There’s a last gasp of Pertwee-era psychedelia when the Doctor plunges into the anti-matter void (which trips him into a Pertwee-style coma). It’s the equivalent of the slo-mo troll battle in The Three Doctors. The rest of this is far less ethereal; the menace absolutely tangible. Presumably some of this is due to the influence of Robert Holmes – at least the character of De Haan, a grumbling working man, absolutely feels like a Holmes type, as does the joke about Morelli’s funeral (‘Morestran Orthodox’). The horror here comes from people doing awful things: Sorenson, obsessed by his own genius, has allowed himself to be contaminated by the planet, transforming into a cross between a werewolf and Professor Stahlman. Salamar is just frightened and out of his depth, desperate to escape Zeta Minor, and willing to bury the Doctor and Sarah Jane alive in the vacuum of space.
In practice, this involves a lot of scenes of Frederick Jaeger staring in the mirror and clutching his face melodramatically, and Prentis Hancock sucking the life out of every scene as effectively as the anti-man drains the marrow from its victims’ bones. The impetus built very effectively in the first half of the story begins to drain away as the script circles around the same few spaceship sets, with were-Sorenson attacking in darkened corridors and Vishinsky spending a lot of time arguing with Salamar.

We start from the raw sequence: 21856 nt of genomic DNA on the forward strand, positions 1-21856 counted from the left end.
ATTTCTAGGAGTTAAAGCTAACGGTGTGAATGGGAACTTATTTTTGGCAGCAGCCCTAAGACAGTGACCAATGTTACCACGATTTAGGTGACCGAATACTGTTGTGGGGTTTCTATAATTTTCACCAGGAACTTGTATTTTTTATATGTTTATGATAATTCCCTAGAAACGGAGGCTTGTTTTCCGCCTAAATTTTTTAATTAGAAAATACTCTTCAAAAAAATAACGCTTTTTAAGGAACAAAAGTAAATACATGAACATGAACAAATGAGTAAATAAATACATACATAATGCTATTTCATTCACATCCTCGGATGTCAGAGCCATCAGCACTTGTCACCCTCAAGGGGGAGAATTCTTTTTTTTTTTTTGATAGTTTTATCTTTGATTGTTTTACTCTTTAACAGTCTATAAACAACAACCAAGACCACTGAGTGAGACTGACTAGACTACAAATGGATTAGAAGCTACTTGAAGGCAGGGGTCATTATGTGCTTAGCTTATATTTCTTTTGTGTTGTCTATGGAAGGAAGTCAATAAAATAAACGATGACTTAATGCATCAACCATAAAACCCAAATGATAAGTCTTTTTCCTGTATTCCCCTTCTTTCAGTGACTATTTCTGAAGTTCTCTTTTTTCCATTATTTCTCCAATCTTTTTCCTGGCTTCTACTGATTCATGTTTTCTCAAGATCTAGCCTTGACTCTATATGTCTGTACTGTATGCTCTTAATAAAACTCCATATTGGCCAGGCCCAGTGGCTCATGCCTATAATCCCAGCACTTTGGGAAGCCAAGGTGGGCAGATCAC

David Maloney does what he can with the material. The multi-level sets are pretty good, and Maloney includes some neat camera angles (like pointing down a staircase) to add some visual interest and depth to what – in the wrong hands – could have looked as flat as the Ark. And the script isn’t devoid of good bits: lines like, ‘We must leave this planet before night’ are pleasingly chilly, and the cliffhanger is strikingly horrid. There’s plenty of incident, but not much sense of progress,
Next episode: Planet of Evil – Part Four